The Aural component of the state examination is a central part of the assessment of a student’s linguistic attainment in Junior Cycle. Despite some discussions that this may not be retained, we urge the NCCA and DES to include this in a similar format to what already exists in the state examination of Junior Cycle. Again this request is in agreement with the views that have emerged from the various NCCA various consultation processes.
While this is not an issue peculiar to MFL, the other subjects being affected by this at Junior Cycle will not be taught and learned through the medium of another language. One of the objectives of the revised MFL curriculum is to make languages more accessible to all. Another is to increase the use of the target language in the classroom. If we are serious about including more students in language learning in Irish schools we need to allow them to achieve. Despite the numbers presenting for modern languages in Junior Cycle, many Junior Cycle students do not study a language at all, and some for only their first year in Secondary School. Many Junior Cycle students with learning difficulties are actively encouraged to drop MFL as it is felt by parents and school administration that they will not achieve here. While the less able student may survive in a common level subject classroom where all the interaction is in English, the situation changes dramatically when this is in another language. In order to allow less able students and students with learning difficulties to achieve in a MFL we would argue that a special case needs to be made for a subject in which the classroom language is not the mother tongue of the learner.
On the other hand we need to allow the more able student to be fully challenged in his language learning. The existence of a common curriculum will prove problematic for him, too, and may curtail what he could achieve. Anyone with experience of mixed-ability teaching will know of the difficulties of facilitating all the different levels of attainment possible in the class. If the 2 levels of assessment are maintained, this will allow the student to aim at the fulfilment of his chosen level. Otherwise the less able student knows that he can never attain a high grade and the more able student is not being assessed fully.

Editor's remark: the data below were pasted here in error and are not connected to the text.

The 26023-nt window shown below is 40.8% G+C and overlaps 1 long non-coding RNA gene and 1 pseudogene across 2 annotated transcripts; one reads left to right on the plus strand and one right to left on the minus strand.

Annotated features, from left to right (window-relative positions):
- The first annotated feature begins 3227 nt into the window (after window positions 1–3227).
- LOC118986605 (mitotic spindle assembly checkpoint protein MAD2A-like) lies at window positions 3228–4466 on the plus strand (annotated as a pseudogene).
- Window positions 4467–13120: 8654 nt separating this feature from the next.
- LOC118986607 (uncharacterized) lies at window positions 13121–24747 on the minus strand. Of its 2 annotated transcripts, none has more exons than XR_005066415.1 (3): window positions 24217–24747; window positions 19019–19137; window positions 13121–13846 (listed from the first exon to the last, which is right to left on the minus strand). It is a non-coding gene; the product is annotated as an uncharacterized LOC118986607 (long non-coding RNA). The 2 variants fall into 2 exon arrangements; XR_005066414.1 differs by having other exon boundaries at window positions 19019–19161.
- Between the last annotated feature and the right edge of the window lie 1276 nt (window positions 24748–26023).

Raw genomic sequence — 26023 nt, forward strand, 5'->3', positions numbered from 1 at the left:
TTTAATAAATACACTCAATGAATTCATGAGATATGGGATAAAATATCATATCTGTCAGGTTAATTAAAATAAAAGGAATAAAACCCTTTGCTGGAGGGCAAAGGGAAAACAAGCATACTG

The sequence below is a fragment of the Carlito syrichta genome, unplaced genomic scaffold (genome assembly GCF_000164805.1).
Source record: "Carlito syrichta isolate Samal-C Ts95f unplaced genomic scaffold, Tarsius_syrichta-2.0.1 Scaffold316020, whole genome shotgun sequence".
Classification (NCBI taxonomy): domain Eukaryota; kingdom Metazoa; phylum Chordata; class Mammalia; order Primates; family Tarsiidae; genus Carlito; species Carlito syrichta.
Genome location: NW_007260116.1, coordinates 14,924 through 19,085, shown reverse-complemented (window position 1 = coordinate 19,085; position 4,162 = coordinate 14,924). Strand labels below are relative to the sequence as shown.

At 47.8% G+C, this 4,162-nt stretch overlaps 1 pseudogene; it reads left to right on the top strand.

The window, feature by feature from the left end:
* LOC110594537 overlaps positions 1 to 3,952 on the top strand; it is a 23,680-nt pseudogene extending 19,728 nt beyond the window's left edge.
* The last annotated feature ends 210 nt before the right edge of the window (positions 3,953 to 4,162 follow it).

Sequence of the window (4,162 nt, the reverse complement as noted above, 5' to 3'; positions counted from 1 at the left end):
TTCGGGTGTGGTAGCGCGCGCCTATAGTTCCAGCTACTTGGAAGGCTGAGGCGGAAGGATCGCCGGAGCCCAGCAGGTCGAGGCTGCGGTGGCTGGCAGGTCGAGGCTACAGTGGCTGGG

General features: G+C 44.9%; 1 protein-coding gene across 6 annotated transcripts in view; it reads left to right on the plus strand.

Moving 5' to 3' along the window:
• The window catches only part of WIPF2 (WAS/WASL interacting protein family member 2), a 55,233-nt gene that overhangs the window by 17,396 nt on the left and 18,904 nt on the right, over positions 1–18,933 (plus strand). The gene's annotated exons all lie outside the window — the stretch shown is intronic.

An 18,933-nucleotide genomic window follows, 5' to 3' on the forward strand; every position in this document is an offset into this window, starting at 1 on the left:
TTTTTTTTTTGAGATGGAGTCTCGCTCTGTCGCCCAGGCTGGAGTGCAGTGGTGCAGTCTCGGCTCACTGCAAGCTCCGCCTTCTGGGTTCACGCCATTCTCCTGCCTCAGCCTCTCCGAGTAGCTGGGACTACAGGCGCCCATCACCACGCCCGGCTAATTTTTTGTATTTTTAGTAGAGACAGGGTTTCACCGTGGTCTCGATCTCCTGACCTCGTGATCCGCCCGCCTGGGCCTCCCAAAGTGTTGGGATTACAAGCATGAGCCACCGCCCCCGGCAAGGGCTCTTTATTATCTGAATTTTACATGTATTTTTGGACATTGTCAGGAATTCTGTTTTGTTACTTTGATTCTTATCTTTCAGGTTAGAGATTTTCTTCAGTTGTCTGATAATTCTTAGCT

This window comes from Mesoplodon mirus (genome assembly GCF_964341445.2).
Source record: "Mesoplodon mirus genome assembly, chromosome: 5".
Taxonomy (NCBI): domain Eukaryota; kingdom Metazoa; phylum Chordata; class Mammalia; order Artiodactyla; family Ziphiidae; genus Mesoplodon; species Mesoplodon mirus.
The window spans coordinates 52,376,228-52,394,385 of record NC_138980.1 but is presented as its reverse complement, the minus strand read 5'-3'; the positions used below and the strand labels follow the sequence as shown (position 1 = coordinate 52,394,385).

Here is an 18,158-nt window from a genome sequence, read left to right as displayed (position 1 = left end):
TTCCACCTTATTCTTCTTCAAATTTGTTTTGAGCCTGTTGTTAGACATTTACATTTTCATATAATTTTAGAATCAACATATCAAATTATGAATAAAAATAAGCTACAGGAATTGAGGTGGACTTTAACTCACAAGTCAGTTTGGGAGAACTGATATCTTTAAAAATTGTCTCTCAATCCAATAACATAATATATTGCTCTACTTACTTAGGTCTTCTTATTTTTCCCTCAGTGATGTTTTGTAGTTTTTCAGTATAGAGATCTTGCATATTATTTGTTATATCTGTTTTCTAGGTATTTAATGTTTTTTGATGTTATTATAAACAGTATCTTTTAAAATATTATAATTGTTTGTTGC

The implications of the common level for those continuing to Senior Cycle also need to be considered. If there is already a huge gap between the standard of Junior Cycle MFL Higher Level and Senior cycle, one wonders if the existence of a common level will increase this.
Undoubtedly, letter-writing and postcards are no longer a regular activity of the everyday lives of most of our Junior Cycle students. However, they do write in quite a lot of social media formats and as they grow older will need writing skills in MFL. Formats in which to write are constantly changing and therefore, should not necessarily be specified as they may then exist in the syllabus long after they have ceased to be a current form of communication (see references to faxes in Senior Cycle). Whatever the format, students need to be able to write in MFL and this needs to remain as part of the final state examination in Junior Cycle.
The FTA, as the representative of the second level teachers of French, is anxious that the Junior Cycle Review of MFL should be a success. We want it to provide the framework in which our young language learners will all fully engage in a process which will encourage them to love and attain in the chosen language. In common with the NCCA and the DES, we want the new curriculum to break down the prejudices and perceived barriers that prevent and remove many of our young learners from learning a MFL. We want these young learners to be orally proficient and to have this oral proficiency standardised so that it can truly be linked with the criteria of the CEFR. We urge you to consider the very real considerations outlined above and remind you that these are the key issues which have also emerged from all the other consultations that you have held.
We will continue to engage with the review of the Junior Cycle Reform of MFL and are available for further consultation at any time.
FTA National Executive
April 11th 2016